"Over the past four weeks, daily presentations reached a high of 290, and exceeded 250 on 14 days of the month. On only two days of the month were attendances fewer than 200 – 187 on September 19-20, and 186 on September 24-25. The pattern has continued into October, which to date has experienced a daily average of 231 attendances, ranging from 198 on Sunday to 261 on Monday," said the spokesperson.

UL Hospitals says while there is a context to what is happened at UHL, it "does not minimise" the anxiety and inconvenience for patients who are experiencing long waits.

"That is not the level of care we wish to provide in our hospitals, and we regret that any patient has to wait for an inpatient bed. All efforts are being made to limit wait times and maximise patient flow. However, demand for our services is multi-faceted, and high numbers of admitted patients require a level of care that, for the Mid-West, can only be provided at UHL. In general, patients currently admitted to UHL are sicker and with more complicated conditions, and require longer inpatient stays to recover," said the spokesperson.

UL Hospitals is asking people to consider all appropriate care options before attending the ED such as the Injury Unit at St John's Hospital or their GO.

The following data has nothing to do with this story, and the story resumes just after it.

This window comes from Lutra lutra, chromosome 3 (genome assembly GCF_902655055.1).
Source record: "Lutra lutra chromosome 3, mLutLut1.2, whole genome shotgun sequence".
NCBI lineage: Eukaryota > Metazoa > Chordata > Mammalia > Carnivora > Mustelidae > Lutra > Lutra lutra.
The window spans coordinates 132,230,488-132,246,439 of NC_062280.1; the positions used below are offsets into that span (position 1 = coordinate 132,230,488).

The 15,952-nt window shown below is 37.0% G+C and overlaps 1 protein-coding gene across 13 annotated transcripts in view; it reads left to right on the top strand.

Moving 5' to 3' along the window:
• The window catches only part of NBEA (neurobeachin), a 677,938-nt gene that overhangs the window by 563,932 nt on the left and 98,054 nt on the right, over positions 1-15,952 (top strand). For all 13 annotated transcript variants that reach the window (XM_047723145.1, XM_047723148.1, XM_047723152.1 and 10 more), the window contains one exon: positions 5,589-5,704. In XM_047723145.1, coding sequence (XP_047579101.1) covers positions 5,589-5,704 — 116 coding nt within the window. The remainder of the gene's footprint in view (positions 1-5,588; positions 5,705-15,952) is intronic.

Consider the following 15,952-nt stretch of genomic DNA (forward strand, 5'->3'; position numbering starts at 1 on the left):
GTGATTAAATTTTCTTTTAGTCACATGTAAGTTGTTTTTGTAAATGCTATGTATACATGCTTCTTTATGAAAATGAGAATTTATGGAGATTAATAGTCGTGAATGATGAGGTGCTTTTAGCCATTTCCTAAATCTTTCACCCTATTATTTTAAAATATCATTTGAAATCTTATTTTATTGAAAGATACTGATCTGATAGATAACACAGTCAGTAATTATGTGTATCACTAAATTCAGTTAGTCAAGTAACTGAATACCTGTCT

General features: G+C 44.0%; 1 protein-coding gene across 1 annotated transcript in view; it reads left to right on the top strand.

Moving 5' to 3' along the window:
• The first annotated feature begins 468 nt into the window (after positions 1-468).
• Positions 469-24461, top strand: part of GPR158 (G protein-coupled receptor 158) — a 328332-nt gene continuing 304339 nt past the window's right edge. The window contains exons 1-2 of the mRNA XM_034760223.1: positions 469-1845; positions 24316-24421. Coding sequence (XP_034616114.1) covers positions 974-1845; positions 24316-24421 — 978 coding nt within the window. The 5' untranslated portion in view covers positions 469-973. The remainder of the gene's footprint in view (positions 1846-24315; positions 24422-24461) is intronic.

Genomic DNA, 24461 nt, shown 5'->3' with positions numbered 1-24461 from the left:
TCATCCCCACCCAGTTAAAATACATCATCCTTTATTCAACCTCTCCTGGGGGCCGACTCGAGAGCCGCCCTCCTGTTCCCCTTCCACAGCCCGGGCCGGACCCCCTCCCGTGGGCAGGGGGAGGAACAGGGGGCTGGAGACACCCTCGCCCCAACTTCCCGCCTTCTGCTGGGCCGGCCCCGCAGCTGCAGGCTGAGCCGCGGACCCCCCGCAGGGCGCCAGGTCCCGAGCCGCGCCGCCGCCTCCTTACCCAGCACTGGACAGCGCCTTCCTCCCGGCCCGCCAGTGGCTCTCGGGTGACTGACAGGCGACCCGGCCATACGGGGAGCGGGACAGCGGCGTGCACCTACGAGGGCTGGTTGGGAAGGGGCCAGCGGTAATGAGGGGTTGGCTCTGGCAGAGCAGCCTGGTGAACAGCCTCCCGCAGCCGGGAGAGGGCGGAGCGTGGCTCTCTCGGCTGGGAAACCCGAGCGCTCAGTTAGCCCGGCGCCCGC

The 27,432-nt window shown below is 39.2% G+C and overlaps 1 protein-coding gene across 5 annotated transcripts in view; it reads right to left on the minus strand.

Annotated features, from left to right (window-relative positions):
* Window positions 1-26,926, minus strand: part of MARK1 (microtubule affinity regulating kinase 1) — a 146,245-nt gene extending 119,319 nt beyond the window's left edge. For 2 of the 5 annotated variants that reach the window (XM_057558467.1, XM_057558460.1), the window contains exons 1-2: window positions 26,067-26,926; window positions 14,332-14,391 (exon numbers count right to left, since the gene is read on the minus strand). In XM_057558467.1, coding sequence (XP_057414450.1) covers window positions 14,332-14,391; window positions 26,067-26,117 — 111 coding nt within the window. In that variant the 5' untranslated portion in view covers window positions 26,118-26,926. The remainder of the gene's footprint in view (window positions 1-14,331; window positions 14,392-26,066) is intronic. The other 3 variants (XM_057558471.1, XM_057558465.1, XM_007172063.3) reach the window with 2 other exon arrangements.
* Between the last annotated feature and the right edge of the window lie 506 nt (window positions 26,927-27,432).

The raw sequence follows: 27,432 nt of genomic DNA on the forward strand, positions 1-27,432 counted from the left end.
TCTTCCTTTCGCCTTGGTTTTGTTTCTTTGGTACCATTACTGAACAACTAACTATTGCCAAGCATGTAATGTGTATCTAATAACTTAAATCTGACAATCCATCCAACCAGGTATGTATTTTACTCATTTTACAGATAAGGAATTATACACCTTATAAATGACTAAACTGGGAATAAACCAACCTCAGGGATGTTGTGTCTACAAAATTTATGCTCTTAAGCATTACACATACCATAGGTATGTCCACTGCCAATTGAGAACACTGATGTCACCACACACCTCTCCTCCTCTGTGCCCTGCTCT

"However, please be assured that if you are seriously injured or ill or are worried your life is at risk the ED will assess and treat you as a priority. We apologise to any patient who has experienced a long wait for admission to UHL during this period of exceptionally high demand for our services," concluded the spokesperson.

Deputy Quinlivan condemned the government’s "lack of response to the trolley crisis in Limerick". He described these numbers "as out of control". 

"The defeatist attitude of some would give the impression that this is just the way it is when it comes to our Health Service. But it doesn’t have to be. With targeted investment and capacity control strategies, we can have an improved health service and we can have all our patients treated with dignity.

"Despite recent nominal increases in bed capacity at the hospital, overcrowding remains a critical issue that needs to be resolved. It is not an insurmountable problem. It is high time for Minister Donnelly to step up to the plate and deliver for UHL. The staff and patients deserve better than what they are getting from the current Health Minister," said Deputy Quinlivan.

Speaking about the overcrowding situation across the country, INMO general secretary Phil Ni Sheaghdha said it is a "very dangerous situation". 

"Not only is it putting our members and their patients at significant risk of Covid infection, but it is placing an extraordinary burden on a workforce that is completely exhausted.

"Letting overcrowding escalate over the coming months, as we have seen happen year after year, is going to lead to very poor outcomes for patients at a critical time in the pandemic,” said Ms Ni Sheaghdha.

"We need to see government coming forward in the coming days with concrete plans for keeping hospitals safe for patients and staff for the coming winter. That means a detailed Winter Plan from the HSE that includes increased capacity in the community. Next week’s Budget must include plans for substantial investment in homecare packages."